I’m told the good days are over.
If the election turns out one way, things will never be the same. If a vaccine is mandated, or if it isn’t; if the House changes, or if it doesn’t; if the businesses open, or if they don’t – the good days are over. There is no hope.
Ravi Zacharias was one of the “good ones”, I thought. When he died, I celebrated the fact that a man had completed a life’s work for the gospel without scandal. He died a champion for the faith – or so I believed. I cried through the memorial video released by RZIM, but at the time, they were tears of joy for the legacy I believed Ravi had.
Valentine’s Day is just around the corner, and like All Saints Day, we like to celebrate this small holiday in a way which connects to its church history. Though we no longer have access to much history of Saint Valentine (who was likely a conglomeration of more than one person by that name), the church legends associated with him grant much greater meaning to this holiday than the commercialized version would have you know.
Christian grief does not require pretending everything’s okay. It does not mean we cease to feel or to hurt or wonder if the void will never again be filled. It does not mean we’ll be healed, but it does mean that we face all the pain and loss with the presence of a loving and faithful God.
As Christians take to the interwebs warning of this deception and that false teacher, discernment becomes more pressing. And yet… it’s not just the false teaching we need to be discerning about. It’s the people WARNING against false teaching. Yes: we need to be able to recognize the difference between true discernment and fear-led immaturity. Many of the very people talking about “discernment” are in the latter camp.
My hands shook as I poured a glass of tea and my voice trembled when I spoke: “So… in my marriage…” I almost choked on the words, launched into a circle of women I barely knew. Women older than me, married ten, fifteen, thirty years to my three. Women whose marriages looked happy and beautiful and good.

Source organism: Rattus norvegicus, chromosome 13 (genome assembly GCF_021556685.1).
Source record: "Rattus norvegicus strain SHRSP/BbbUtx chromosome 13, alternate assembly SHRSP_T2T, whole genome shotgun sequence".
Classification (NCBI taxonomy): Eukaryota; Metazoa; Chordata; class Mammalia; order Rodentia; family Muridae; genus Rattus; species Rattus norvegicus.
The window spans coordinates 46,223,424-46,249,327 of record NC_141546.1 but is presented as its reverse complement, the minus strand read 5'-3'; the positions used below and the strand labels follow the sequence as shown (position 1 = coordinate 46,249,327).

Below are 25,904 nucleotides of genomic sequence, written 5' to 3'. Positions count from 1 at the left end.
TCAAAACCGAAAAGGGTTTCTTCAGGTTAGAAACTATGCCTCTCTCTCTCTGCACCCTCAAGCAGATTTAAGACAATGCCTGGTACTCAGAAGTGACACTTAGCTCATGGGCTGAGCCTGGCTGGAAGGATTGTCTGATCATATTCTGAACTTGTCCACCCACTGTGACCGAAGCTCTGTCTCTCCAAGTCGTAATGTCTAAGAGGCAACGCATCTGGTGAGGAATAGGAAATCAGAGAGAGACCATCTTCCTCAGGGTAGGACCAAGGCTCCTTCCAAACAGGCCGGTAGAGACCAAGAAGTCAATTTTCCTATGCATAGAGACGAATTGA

I have followed Mike Winger for years now and am constantly blessed by his dedication to truth and his gracious way in presenting it. Recently, Pastor Mike has been working on a scholarly project regarding Brian Simmons’ Passion Translation, inviting Old Testament and New Testament scholars to speak to the book and its usage of Hebrew and Greek.
As I limited my time on technology and social media last year, I found myself drawn toward email for keeping up with friends and the world. Isn’t it funny how email was the first “big thing” and it’s still here?? I’ve found that reading longform newsletters and blog posts is much more refreshing than the 15-second hits of Instagram and Facebook. There’s more room for explanation and context, more room to sit and read instead of tapping through.
I can’t forget the time I held an “Ask Anything Monday” on Instagram and someone asked me for my five favorite parenting books. I answered honestly: I don’t have five! I barely read any. My kids are ages 5, 3, and 4 months at the time of writing and I’ve read two ?? parenting books so far. Honestly, I find most parenting books either behavior-focused or too lenient and child-centric. I don’t like labels (gentle parenting? So anyone who doesn’t subscribe to that model… isn’t gentle? No thanks!) and I’m very selective about who I listen to regarding parenting. That leaves me with not many options.
Today is Martin Luther King Jr. Day. Would you believe I spent most of my life thinking of this day only in terms of retail sales and ski resort blackout dates? I knew who MLK was (sort of) and what he did (a little) and I knew his actions were significant for black men and women. But I’m not black, so I paid little attention.